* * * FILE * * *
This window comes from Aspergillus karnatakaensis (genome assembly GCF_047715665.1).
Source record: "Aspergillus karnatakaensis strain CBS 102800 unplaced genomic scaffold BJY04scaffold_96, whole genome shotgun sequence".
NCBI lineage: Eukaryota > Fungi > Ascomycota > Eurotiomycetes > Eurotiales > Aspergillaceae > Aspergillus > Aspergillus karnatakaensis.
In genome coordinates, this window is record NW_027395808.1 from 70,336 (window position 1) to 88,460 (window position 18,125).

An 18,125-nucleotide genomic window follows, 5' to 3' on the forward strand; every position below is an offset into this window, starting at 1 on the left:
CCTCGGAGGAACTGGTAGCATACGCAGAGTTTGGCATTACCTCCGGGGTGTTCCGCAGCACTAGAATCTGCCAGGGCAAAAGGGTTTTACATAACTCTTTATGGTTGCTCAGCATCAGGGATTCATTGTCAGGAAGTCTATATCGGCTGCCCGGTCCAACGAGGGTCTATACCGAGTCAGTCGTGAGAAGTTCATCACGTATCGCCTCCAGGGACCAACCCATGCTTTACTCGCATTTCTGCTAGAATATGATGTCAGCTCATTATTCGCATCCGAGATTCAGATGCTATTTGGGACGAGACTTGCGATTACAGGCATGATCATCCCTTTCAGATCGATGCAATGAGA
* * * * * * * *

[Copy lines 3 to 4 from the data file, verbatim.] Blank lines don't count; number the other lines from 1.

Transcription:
NCBI lineage: Eukaryota > Fungi > Ascomycota > Eurotiomycetes > Eurotiales > Aspergillaceae > Aspergillus > Aspergillus karnatakaensis.
In genome coordinates, this window is record NW_027395808.1 from 70,336 (window position 1) to 88,460 (window position 18,125).